Duties of the Heart, Fourth Treatise on Trust, Chapter 2

Written by Bachya ibn Pekuda

There are seven factors which make it possible for one to trust in another (human being):

(1) Compassion, pity and love. When a man knows that his friend has compassion and pity for him, he will trust in him and be at peace with regard to troubling him with all of his matters.

(2) To know that his friend, besides loving him, is not forgetful or lazy in taking care of his needs. Rather, he knows that his friend is active and resolved to do it. Because if all of this is not clear, one’s trust in him will not be complete, since one knows of his forgetfulness and laziness in attending to his needs.
But, when the one he trusts combines these two traits, great compassion for him and full attendance to his matters, he will trust in him without a doubt.

(3) He is strong. He will not be defeated in whatever he desires, and nothing can prevent him from doing the request of the one who trusts him. Because if he is weak, one cannot fully trust in him, even though it is clear that he is compassionate and active, due to the many occasions in which he failed doing things. When one combines these three traits, trusting in him will be more fitting.

(4) That the one he trusts knows what is beneficial for him, both for his inner and outer life and also that none of the ways which benefit him or further his welfare are hidden to him. Because, if he does not know all of this, one will not be at peace in entrusting himself to him. But if he combines the knowledge of the ways which are beneficial to him, the ability to implement them, great attendance to them, and compassion for him, his trust will certainly be strengthened.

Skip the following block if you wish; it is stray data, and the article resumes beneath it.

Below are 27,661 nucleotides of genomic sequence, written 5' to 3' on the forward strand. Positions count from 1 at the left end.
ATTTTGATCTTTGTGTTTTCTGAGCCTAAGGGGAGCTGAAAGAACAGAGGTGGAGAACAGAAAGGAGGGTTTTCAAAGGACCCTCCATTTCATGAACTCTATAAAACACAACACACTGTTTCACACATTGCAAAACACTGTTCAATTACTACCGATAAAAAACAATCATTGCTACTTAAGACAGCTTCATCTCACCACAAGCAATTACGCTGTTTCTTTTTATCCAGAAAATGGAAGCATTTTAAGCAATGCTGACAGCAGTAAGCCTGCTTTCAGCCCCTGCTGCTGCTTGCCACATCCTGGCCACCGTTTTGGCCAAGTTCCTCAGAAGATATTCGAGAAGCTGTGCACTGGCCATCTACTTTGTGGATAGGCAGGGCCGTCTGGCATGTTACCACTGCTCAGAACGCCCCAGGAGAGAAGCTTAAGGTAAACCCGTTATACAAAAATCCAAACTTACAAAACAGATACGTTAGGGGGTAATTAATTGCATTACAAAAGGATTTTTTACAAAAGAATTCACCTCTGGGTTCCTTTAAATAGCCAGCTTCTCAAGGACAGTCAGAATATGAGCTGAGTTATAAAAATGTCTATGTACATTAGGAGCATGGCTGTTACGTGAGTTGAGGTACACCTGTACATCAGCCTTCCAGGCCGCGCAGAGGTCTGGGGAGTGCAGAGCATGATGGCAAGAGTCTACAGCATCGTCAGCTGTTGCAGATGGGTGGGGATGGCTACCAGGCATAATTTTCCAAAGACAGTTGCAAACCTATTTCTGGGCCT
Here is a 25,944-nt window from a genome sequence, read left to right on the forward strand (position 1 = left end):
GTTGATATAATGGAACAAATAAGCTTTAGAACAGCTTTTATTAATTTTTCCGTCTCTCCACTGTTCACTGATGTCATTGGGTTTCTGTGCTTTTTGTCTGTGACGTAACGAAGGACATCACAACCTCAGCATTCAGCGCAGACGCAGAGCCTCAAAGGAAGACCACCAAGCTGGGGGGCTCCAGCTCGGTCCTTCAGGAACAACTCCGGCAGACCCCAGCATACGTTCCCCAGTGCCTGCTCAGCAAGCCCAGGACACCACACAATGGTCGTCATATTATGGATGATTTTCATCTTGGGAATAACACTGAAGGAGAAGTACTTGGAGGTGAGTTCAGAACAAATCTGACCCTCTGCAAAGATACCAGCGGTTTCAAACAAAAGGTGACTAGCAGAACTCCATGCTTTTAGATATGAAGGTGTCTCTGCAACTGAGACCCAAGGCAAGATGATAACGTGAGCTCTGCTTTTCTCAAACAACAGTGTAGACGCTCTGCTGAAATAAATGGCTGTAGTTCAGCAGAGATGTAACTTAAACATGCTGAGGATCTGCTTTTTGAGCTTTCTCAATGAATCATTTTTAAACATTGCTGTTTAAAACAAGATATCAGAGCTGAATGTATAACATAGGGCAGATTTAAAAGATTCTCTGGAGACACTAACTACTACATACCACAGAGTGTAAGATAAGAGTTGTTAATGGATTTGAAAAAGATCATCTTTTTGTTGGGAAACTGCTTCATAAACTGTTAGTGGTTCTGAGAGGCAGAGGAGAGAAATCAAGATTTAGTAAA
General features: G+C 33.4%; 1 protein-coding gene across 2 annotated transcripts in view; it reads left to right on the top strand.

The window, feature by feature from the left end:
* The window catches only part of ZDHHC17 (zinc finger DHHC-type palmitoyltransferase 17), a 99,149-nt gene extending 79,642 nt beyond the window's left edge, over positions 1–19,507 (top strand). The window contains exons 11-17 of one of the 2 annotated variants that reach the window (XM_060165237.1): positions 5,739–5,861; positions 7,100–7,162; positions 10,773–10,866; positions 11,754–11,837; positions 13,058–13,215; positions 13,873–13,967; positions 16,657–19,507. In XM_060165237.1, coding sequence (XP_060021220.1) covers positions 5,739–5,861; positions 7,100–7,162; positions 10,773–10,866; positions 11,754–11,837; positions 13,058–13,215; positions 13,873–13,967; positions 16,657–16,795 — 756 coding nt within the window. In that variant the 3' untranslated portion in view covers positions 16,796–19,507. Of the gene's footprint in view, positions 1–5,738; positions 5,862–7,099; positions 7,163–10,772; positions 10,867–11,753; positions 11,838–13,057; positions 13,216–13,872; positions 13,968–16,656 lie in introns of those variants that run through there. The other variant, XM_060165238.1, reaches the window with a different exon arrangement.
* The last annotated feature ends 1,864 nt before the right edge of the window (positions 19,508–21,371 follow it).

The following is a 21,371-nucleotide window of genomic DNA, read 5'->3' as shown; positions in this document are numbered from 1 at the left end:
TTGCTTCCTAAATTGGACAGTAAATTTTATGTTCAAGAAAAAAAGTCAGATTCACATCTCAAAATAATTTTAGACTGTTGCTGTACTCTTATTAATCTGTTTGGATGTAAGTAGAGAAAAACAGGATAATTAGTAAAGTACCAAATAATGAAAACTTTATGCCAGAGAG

(5) That the one he trusts is under the exclusive care of him from the beginning of his existence, his development, babyhood, childhood, youth, adulthood, old age until the end of his days (i.e. that no one else has ever done to him any good except the one he trusts – ML). And when all this is clear to the truster, he is obligated to be at peace on his friend, and to rely on him, because of the many past benefits he already received from his friend and the constant favors he still presently receives. And this will obligate strengthening one’s trust in him. (since he has been continuously benevolent to him from then until now, certainly he will not abandon him until his final end – PL)

(6) All matters of the truster are entirely in the hands of the one he trusts, and no one else can hurt him, help him, benefit him, or protect him from harm, as a slave chained down in a prison is entirely in the hands of his master. If the truster were in the hands of the one he trusts in this manner, it would be more fitting to trust in him.

(7) That the person he trusts is absolutely generous and kind (i.e. the most possible extreme of generosity and kindness – TL) to those deserving and to those who are not deserving, and that his generosity and kindness is continuous, never ending and without interruption.

Whoever combines these traits, in addition to all of the previous traits has completed all the conditions that deserve trust, and would obligate the person who knows this to trust in him, to be at peace internally and externally, in his heart and in his limbs, and to give himself up to him and accept his decrees and judge him favorably in all his judgments and actions. (to presume that certainly everything is good and even what seems bad is actually good – ML)